Harry Dunn's father criticises Dominic Raab over road death

Simon Murphy and Patrick Wintour
Photograph: Dominic Lipinski/PA

The grieving father of Harry Dunn, the British teenager killed in a hit-and-run, has issued a stinging attack on Dominic Raab, accusing the foreign secretary of “empty words” and meeting the family only as a publicity stunt.

Harry’s parents, Tim Dunn and Charlotte Charles, are campaigning for Anne Sacoolas, the wife of a US intelligence official who was allegedly responsible for the fatal crash, to be brought back to the UK to face justice after she fled to the US claiming diplomatic immunity.

In a comment piece for the Guardian, Dunn accuses Raab of being “cold, stiff and impersonal” when he and Charles met the politician in a “terrible” encounter set up under “false pretences” following their 19-year-old son’s death.

Dunn, who was dismissed by the foreign secretary when he confronted him last month outside a hustings in Raab’s constituency, condemned the politician’s conduct. “We think politicians should be honest and decent, and we feel Mr Raab is neither of those,” he wrote.

“He seemed really troubled to see me at the hustings. He was rude and dismissive, he pointed his finger at me. He could have easily pulled me aside and talked to me. If he didn’t have time to speak, he could have arranged for us to meet another time. Instead, he wouldn’t even shake my hand.”

The family, who plan to gather outside Buckingham Palace on Tuesday to “make our feelings known” to Donald Trump during his visit to the UK, first met Raab in early October.

Their son was killed two months earlier, outside RAF Croughton, in Northamptonshire, when his motorbike was involved in a crash with a car allegedly driven by Sacoolas on the wrong side of the road. Sacoolas returned to the US, but Charles and Dunn hoped Raab could push for her return to Britain. However, they were left disappointed after the meeting.

Related: Harry Dunn death: a timeline of key events

“Mr Raab was cold, stiff and impersonal. He offered his condolences, yet they only came across as empty words. The worst of it was that he didn’t actually have any good news: he insisted that Anne Sacoolas had diplomatic immunity. Charlotte, my wife, asked him if he would put in another request for a waiver and he said he would do that,” Dunne wrote.

“I had allowed my hopes to build up, and now I realised we had been brought in on false pretences. It felt to us like a publicity stunt so that Mr Raab could make it look to the public as though he was doing something for us. After we left the meeting, I broke down outside his office. I have been furious with him ever since.”

The Foreign Office said on Tuesday that Raab pressed the US secretary of state, Mike Pompeo, at a meeting in London to make sure that Sacoolas cooperated fully with British judicial authorities.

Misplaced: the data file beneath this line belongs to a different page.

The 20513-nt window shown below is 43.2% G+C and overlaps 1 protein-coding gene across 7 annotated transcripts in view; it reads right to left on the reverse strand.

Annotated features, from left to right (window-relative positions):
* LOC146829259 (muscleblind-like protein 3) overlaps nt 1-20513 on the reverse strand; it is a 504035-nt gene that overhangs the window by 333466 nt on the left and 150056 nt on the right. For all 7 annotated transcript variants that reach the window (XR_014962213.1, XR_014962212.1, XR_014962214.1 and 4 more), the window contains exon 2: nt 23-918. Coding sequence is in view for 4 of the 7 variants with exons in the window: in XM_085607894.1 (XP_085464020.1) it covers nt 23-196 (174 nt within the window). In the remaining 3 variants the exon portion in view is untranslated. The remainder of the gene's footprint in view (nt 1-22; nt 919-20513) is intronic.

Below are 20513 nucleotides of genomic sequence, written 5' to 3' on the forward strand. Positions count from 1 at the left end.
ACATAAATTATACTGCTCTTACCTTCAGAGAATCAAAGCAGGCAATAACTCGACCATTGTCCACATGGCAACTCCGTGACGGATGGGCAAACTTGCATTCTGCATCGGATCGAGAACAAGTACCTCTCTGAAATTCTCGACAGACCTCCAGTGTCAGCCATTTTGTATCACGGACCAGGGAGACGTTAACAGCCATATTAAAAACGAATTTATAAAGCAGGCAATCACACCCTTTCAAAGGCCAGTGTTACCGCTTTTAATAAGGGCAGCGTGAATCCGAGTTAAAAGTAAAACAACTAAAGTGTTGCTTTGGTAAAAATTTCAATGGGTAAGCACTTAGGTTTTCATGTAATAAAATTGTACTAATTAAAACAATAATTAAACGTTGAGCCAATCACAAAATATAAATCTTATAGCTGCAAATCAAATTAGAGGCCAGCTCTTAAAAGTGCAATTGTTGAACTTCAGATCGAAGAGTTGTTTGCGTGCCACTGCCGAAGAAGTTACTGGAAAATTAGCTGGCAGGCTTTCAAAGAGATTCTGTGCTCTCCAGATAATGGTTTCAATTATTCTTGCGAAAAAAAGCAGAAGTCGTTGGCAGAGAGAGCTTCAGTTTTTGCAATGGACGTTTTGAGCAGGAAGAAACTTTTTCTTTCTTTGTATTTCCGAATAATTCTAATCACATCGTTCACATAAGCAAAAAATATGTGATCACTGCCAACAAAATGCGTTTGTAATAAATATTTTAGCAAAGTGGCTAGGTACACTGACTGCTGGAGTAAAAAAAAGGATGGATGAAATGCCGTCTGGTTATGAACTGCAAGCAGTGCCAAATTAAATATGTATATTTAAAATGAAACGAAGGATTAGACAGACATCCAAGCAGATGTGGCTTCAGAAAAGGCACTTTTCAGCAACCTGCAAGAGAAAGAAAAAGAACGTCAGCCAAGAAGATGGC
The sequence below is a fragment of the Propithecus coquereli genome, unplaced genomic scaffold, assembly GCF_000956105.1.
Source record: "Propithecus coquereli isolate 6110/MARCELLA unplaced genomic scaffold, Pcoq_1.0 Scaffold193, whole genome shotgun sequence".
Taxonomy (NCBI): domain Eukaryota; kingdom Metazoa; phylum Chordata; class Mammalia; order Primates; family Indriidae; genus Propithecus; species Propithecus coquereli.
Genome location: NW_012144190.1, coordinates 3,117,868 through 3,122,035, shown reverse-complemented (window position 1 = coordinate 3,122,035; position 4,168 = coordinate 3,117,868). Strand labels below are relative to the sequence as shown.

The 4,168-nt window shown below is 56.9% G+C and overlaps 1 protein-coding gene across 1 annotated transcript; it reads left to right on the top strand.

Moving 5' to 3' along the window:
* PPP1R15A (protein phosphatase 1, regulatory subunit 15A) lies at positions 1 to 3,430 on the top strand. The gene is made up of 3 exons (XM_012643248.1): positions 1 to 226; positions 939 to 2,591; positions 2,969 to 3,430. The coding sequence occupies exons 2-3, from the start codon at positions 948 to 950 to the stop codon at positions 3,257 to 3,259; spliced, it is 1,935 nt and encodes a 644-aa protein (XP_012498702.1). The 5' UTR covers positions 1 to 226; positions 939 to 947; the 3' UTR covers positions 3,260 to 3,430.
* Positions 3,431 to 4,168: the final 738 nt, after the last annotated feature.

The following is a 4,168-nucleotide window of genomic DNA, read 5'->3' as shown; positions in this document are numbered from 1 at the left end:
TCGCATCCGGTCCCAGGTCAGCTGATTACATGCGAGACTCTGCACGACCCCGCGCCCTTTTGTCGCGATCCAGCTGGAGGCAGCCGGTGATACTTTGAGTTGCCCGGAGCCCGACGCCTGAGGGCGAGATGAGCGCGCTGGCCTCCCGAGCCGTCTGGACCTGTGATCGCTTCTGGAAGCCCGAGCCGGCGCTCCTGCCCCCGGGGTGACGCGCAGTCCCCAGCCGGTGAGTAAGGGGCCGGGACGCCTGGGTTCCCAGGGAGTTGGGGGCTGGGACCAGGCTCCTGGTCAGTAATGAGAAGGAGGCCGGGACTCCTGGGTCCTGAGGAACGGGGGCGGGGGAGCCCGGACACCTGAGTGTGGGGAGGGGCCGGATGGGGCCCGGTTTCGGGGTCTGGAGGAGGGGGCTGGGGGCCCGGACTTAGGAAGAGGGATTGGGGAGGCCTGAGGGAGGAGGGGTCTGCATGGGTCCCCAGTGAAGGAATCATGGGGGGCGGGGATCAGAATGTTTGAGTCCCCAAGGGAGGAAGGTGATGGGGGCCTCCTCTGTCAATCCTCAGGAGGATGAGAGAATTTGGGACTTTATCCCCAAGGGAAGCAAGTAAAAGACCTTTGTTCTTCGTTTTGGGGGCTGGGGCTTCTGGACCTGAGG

The UK says it is waiting to hear if the Crown Prosecution Service is to press charges against her over Dunn’s death, and says it cannot interfere in that process.

The Foreign Office said it believed that now that Sacoolas was back in the US she no longer enjoyed diplomatic immunity, and if charges were pressed she should fully cooperate with the British judicial authorities. Raab said the UK was doing everything it could to ensure that justice was done.

The parents accuse Raab of giving a statement to the House of Commons two weeks after their meeting with him that contradicted what he had told them.

“He said that on 8 October, the day before we met him, the US and UK had agreed that the question of diplomatic immunity was no longer pertinent because Anne Sacoolas had left the country. As a result, there were no longer any obstacles to justice. Why, then, had he told us that she still had immunity? When we heard that statement, we were horrified. After that, there was no way we could trust him.”

A further blow came, they say, when Raab told Sky News he was trying to clear the path to justice, despite having said a month earlier that there were no obstacles.

Having heard nothing from Raab since their meeting, the parents decided to travel to his constituency, Esher and Walton, to confront him. “If Mr Raab wasn’t going to let us know what he was doing, I wanted to ask him face to face, so he could explain all the lengths he had supposedly gone to,” Dunn said.

“We also wanted to meet local voters and let them know precisely what was going on. We think politicians should be honest and decent, and we feel Mr Raab is neither of those.”

Video footage of the encounter emerged showing Dunn politely approaching Raab as he arrived for the hustings. The politician claimed he was happy to meet but then dismissed Dunn, adding: “Not right in front of the cameras. It’s not on.”

In October, Charles and Dunn met Trump at the White House, where the president dropped the “bombshell” that Sacoolas was waiting in the next room to meet them.

The parents are suing the Foreign Office over its decision to advise police that Sacoolas had diplomatic immunity.

Dunn said: “All we want is for Anne Sacoolas to return so she can face the consequences of her actions that night when she took my Harry’s life, and for the truth in this whole mess to come out. I am not aware of a single cabinet minister who has called publicly for her to be returned. That is shameful. It’s hard to escape the conclusion that the British authorities care more about preserving the relationship with the US than looking after the rights of citizens like us.”